The last Saturday of Early Voting is consistently one of the highest traffic days of the Early Voting period, despite most counties only being open in the morning, instead of all day (see Tables 1-3 below). In 2018, the average rate of voting, over the course of the entire Early Voting period was 39.7 votes for every hour of Early Voting offered. The last Saturday netted over 135,000 votes, even though most counties were only open for a portion of the day, and thus garnered significantly higher traffic, at 86.6 votes per hour.30 As seen below, the last Saturday got more than double the voters per hour than weekdays in 2018, a pattern which held true for Black voters. Black voters also used Sunday options at a slightly higher rate than Saturday options, standing out from the statewide trend. For North Carolina’s youngest voters, the importance of the last Saturday was even more dramatic – more than four times as many young voters cast ballots per hour on the last Saturday than on weekdays in 2018.
As with the lost Early Voting sites, rural voters will be significantly impacted by the elimination of the last Saturday. The top 10 counties with the heaviest usage of the last Saturday in 2016 were all rural counties, as were 9 of the top 10 in 2018.31 In the 2016 election, rural Harnett County, home of then-House Elections & Ethics Committee Co-Chair David Lewis, used the final Saturday of Early Voting at the highest rate in the state, with a stunning 17.2% of early voters in the county choosing to vote on the last Saturday (see Table 4 below).
In addition to being popular among all voters and heavily used by rural voters in particular, the last Saturday of Early Voting has been disproportionately used by Black voters statewide (as seen in Table 5) in recent elections. In the 2016 General Election, Black voters made up 21% of those who voted in North Carolina, but 29% of those who cast ballots on the last Saturday. In the same election, Latinx voters disproportionately used the Last Saturday — making up 2% of voters, but 3% of those who cast ballots on the last Saturday.33
Conclusion and Recommendations
At best, S325 was a misguided attempt by the state to impose a one-size-fits-all structure on county Early Voting schedules, which historically varied widely from county to county to reflect the needs of North Carolina’s diverse voting populations. At worst, it was yet another cynical attempt to reduce voters’ access to Early Voting and Same Day Registration (available only during the Early Voting period), ahead of a critical midterm election. Regardless, the undisputed impact of the law was to reduce the number of Early Voting sites and weekend hours available to North Carolina voters and remove needed flexibility from those who are best positioned to understand what is needed for their voters — local Boards of Elections. Further, as shown by our analysis, those most impacted by these changes are rural North Carolinians, youth voters, and Black and Latinx voters.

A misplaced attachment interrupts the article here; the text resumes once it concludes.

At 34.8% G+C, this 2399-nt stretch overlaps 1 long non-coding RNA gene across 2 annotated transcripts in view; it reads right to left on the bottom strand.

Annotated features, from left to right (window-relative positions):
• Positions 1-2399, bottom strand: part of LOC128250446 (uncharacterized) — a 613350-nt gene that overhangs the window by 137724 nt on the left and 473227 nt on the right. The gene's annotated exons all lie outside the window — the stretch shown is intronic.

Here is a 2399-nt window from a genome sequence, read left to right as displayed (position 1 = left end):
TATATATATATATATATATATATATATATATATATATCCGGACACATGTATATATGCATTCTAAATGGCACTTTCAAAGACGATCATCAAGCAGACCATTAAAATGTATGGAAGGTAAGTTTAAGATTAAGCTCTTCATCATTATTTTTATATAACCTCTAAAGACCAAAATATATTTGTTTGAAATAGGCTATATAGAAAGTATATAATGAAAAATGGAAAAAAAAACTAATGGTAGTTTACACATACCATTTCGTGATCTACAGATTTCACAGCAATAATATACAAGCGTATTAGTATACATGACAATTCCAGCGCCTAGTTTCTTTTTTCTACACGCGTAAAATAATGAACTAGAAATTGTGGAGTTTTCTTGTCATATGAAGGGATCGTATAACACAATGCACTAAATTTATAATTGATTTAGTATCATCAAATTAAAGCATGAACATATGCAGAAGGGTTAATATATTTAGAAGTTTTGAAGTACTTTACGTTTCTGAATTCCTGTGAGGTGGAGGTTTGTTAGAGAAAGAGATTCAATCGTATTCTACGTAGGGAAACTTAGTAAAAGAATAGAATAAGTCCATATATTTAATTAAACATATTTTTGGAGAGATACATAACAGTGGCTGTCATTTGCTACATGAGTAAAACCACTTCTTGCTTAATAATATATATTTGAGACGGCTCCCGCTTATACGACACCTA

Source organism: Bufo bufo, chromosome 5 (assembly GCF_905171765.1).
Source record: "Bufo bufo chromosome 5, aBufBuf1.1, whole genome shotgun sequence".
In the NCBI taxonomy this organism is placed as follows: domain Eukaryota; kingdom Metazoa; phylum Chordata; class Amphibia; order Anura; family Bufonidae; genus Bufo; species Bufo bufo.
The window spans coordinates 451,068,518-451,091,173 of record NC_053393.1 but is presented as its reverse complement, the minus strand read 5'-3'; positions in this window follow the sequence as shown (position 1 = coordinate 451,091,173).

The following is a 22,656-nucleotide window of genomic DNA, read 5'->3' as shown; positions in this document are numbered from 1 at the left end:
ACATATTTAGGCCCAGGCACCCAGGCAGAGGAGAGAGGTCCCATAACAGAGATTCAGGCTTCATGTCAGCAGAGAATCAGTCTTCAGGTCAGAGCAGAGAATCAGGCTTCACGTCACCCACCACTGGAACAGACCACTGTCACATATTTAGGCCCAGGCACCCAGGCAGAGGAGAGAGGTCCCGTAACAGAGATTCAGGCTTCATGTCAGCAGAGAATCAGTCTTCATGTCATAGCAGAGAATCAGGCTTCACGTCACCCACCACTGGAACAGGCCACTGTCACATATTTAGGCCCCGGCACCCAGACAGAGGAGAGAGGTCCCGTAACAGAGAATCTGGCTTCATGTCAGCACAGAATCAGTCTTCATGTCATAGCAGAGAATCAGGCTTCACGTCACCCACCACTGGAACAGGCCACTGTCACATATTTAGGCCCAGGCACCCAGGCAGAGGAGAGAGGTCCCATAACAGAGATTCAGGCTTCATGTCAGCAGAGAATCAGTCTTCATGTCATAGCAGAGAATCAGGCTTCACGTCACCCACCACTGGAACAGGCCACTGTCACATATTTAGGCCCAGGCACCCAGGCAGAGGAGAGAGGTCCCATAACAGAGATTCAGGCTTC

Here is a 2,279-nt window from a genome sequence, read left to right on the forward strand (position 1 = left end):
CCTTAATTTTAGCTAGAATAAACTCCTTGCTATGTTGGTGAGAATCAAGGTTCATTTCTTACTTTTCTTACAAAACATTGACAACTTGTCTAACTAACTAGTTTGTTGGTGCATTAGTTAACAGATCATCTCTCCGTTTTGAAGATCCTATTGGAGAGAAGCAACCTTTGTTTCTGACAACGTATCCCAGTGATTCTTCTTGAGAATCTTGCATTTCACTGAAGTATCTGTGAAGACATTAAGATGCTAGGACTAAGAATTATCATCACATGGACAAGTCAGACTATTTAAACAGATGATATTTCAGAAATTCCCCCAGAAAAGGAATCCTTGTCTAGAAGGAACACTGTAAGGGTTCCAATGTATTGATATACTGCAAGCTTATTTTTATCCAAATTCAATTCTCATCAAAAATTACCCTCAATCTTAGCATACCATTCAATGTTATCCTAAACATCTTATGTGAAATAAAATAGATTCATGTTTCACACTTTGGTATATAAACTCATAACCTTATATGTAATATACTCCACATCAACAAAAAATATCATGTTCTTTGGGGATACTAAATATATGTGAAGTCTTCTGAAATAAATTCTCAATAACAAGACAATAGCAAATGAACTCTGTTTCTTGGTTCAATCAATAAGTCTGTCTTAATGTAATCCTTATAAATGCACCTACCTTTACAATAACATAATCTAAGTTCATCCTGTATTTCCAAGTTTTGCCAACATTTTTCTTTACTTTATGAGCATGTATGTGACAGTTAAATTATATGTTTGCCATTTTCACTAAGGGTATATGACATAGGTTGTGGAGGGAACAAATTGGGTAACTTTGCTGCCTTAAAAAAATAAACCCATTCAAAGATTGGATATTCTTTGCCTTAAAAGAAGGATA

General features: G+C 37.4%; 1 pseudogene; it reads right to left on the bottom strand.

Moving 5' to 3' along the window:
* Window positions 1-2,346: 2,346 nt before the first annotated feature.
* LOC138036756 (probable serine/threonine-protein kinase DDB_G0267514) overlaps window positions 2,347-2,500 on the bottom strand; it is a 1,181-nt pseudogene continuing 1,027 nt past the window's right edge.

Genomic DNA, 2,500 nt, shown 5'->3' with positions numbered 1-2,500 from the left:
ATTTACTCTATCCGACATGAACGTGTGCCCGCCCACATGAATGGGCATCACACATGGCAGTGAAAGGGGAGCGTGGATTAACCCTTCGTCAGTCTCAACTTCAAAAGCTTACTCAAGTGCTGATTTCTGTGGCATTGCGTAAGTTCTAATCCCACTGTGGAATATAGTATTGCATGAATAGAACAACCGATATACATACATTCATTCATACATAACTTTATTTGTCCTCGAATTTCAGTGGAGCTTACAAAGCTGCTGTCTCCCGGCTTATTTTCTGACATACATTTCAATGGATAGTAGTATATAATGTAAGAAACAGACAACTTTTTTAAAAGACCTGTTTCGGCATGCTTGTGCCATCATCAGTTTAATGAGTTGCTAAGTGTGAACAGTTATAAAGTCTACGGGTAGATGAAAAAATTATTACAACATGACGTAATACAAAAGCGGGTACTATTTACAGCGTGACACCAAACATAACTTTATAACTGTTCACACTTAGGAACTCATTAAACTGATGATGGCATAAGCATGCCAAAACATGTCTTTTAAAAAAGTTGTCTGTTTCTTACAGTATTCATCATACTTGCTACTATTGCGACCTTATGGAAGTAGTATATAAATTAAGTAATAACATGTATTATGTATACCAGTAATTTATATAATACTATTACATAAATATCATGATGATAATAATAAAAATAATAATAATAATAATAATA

Looking ahead to the 2020 election cycle including a fast-approaching March 3 Primary — when three times as many North Carolinians as in 2018 can be expected to cast their ballots — the constraints imposed by S325 will make it harder for voters to have their voices heard and for election officials to provide the robust Early Voting opportunities expected by North Carolina voters. Without a change, this major shift in Early Voting availability in a presidential cycle will predictably result in longer lines and more pressure on Election Day, and, in combination with the latest strict photo ID law going into effect, is especially likely to impact next year’s turnout. Now is the time for the North Carolina General Assembly to take proactive steps to show that it cares about the voices of all voters and to heed the bipartisan call of county election administrators to undo this misguided law.
In conclusion, Democracy North Carolina urges lawmakers to:
- Give county BOEs back the maximum flexibility needed to make the best decisions for counties’ resources and voters. House Bill 893 is one bill filed in the 2019-2020 legislative session that would do just that.35 H893 would change Early Voting law to pre-2013 flexibility, restoring the mandatory last Saturday of Early Voting (giving all North Carolina voters a weekend voting option), allowing counties the option to operate until 5 p.m. on that last Saturday, and providing maximum flexibility to county Boards of Elections to design and set Early Voting schedules that could vary across satellite sites. Currently, H893 does not have the bipartisan support needed to pass the Republican-dominated General Assembly.
- Eliminate the 7 a.m. – 7 p.m. weekday requirement, which requires county BOEs to operate during “non-usable” hours, and in practice limits the capacity of local Boards to operate multiple sites and provide weekend hours. H893 provides counties with the most ability to determine Early Voting schedules, based on their intimate knowledge of the county geography, population, and voters— but even a law that requires uniformity of hours for satellite sites, while not mandating an unnecessarily burdensome 12-hour weekday schedule, would be an improvement to the current law.